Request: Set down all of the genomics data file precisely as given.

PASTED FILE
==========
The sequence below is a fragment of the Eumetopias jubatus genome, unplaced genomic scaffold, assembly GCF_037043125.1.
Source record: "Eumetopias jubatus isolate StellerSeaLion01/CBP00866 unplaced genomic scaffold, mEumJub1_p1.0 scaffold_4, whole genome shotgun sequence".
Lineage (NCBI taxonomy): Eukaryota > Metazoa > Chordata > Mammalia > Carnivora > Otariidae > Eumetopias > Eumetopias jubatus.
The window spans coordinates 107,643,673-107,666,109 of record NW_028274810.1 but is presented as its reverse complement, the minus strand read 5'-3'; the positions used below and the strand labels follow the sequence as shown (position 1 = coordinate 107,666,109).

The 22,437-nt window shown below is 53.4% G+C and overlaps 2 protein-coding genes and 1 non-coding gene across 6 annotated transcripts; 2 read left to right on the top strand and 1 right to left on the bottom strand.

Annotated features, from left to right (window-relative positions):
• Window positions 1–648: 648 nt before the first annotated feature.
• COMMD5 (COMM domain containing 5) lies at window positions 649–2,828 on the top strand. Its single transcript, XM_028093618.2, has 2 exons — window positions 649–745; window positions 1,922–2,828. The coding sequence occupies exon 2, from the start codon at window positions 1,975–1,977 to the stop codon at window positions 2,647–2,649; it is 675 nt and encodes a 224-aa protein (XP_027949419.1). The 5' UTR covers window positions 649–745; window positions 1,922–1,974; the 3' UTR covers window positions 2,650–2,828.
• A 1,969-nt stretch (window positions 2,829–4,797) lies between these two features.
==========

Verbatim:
The sequence below is a fragment of the Eumetopias jubatus genome, unplaced genomic scaffold, assembly GCF_037043125.1.
Source record: "Eumetopias jubatus isolate StellerSeaLion01/CBP00866 unplaced genomic scaffold, mEumJub1_p1.0 scaffold_4, whole genome shotgun sequence".
Lineage (NCBI taxonomy): Eukaryota > Metazoa > Chordata > Mammalia > Carnivora > Otariidae > Eumetopias > Eumetopias jubatus.
The window spans coordinates 107,643,673-107,666,109 of record NW_028274810.1 but is presented as its reverse complement, the minus strand read 5'-3'; the positions used below and the strand labels follow the sequence as shown (position 1 = coordinate 107,666,109).

The 22,437-nt window shown below is 53.4% G+C and overlaps 2 protein-coding genes and 1 non-coding gene across 6 annotated transcripts; 2 read left to right on the top strand and 1 right to left on the bottom strand.

Annotated features, from left to right (window-relative positions):
• Window positions 1–648: 648 nt before the first annotated feature.
• COMMD5 (COMM domain containing 5) lies at window positions 649–2,828 on the top strand. Its single transcript, XM_028093618.2, has 2 exons — window positions 649–745; window positions 1,922–2,828. The coding sequence occupies exon 2, from the start codon at window positions 1,975–1,977 to the stop codon at window positions 2,647–2,649; it is 675 nt and encodes a 224-aa protein (XP_027949419.1). The 5' UTR covers window positions 649–745; window positions 1,922–1,974; the 3' UTR covers window positions 2,650–2,828.
• A 1,969-nt stretch (window positions 2,829–4,797) lies between these two features.